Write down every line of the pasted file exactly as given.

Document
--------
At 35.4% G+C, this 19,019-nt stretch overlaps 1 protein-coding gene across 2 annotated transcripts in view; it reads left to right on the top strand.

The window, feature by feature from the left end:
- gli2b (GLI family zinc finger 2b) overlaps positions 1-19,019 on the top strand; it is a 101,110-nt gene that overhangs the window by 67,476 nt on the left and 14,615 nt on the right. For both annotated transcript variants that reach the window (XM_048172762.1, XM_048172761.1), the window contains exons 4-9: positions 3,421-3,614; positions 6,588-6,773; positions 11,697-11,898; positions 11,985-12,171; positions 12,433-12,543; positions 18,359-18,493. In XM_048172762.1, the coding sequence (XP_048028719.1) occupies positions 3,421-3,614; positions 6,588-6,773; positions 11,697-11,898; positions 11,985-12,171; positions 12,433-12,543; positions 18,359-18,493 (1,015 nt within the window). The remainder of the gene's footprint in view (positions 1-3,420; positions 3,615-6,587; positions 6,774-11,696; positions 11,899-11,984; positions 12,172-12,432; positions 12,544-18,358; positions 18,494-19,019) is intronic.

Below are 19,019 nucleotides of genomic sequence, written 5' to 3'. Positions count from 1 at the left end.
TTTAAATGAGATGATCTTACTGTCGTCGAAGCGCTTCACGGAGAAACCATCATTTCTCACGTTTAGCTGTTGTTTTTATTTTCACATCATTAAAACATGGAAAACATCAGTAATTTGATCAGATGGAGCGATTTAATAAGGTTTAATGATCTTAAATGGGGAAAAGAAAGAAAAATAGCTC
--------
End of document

At 35.4% G+C, this 19,019-nt stretch overlaps 1 protein-coding gene across 2 annotated transcripts in view; it reads left to right on the top strand.

The window, feature by feature from the left end:
- gli2b (GLI family zinc finger 2b) overlaps positions 1-19,019 on the top strand; it is a 101,110-nt gene that overhangs the window by 67,476 nt on the left and 14,615 nt on the right. For both annotated transcript variants that reach the window (XM_048172762.1, XM_048172761.1), the window contains exons 4-9: positions 3,421-3,614; positions 6,588-6,773; positions 11,697-11,898; positions 11,985-12,171; positions 12,433-12,543; positions 18,359-18,493. In XM_048172762.1, the coding sequence (XP_048028719.1) occupies positions 3,421-3,614; positions 6,588-6,773; positions 11,697-11,898; positions 11,985-12,171; positions 12,433-12,543; positions 18,359-18,493 (1,015 nt within the window). The remainder of the gene's footprint in view (positions 1-3,420; positions 3,615-6,587; positions 6,774-11,696; positions 11,899-11,984; positions 12,172-12,432; positions 12,544-18,358; positions 18,494-19,019) is intronic.

Below are 19,019 nucleotides of genomic sequence, written 5' to 3'. Positions count from 1 at the left end.
TTTAAATGAGATGATCTTACTGTCGTCGAAGCGCTTCACGGAGAAACCATCATTTCTCACGTTTAGCTGTTGTTTTTATTTTCACATCATTAAAACATGGAAAACATCAGTAATTTGATCAGATGGAGCGATTTAATAAGGTTTAATGATCTTAAATGGGGAAAAGAAAGAAAAATAGCTC